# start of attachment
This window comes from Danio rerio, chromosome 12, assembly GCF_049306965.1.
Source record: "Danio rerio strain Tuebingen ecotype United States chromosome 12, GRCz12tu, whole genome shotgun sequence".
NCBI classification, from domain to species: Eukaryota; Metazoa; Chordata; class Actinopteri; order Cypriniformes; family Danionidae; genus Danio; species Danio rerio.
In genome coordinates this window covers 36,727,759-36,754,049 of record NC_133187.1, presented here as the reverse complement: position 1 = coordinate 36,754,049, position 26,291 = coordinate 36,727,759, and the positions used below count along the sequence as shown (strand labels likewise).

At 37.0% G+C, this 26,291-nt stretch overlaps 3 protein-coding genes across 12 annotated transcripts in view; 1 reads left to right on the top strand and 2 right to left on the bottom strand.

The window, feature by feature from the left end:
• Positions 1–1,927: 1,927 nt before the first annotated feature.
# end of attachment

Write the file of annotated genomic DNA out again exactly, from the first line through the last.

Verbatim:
This window comes from Danio rerio, chromosome 12, assembly GCF_049306965.1.
Source record: "Danio rerio strain Tuebingen ecotype United States chromosome 12, GRCz12tu, whole genome shotgun sequence".
NCBI classification, from domain to species: Eukaryota; Metazoa; Chordata; class Actinopteri; order Cypriniformes; family Danionidae; genus Danio; species Danio rerio.
In genome coordinates this window covers 36,727,759-36,754,049 of record NC_133187.1, presented here as the reverse complement: position 1 = coordinate 36,754,049, position 26,291 = coordinate 36,727,759, and the positions used below count along the sequence as shown (strand labels likewise).

At 37.0% G+C, this 26,291-nt stretch overlaps 3 protein-coding genes across 12 annotated transcripts in view; 1 reads left to right on the top strand and 2 right to left on the bottom strand.

The window, feature by feature from the left end:
• Positions 1–1,927: 1,927 nt before the first annotated feature.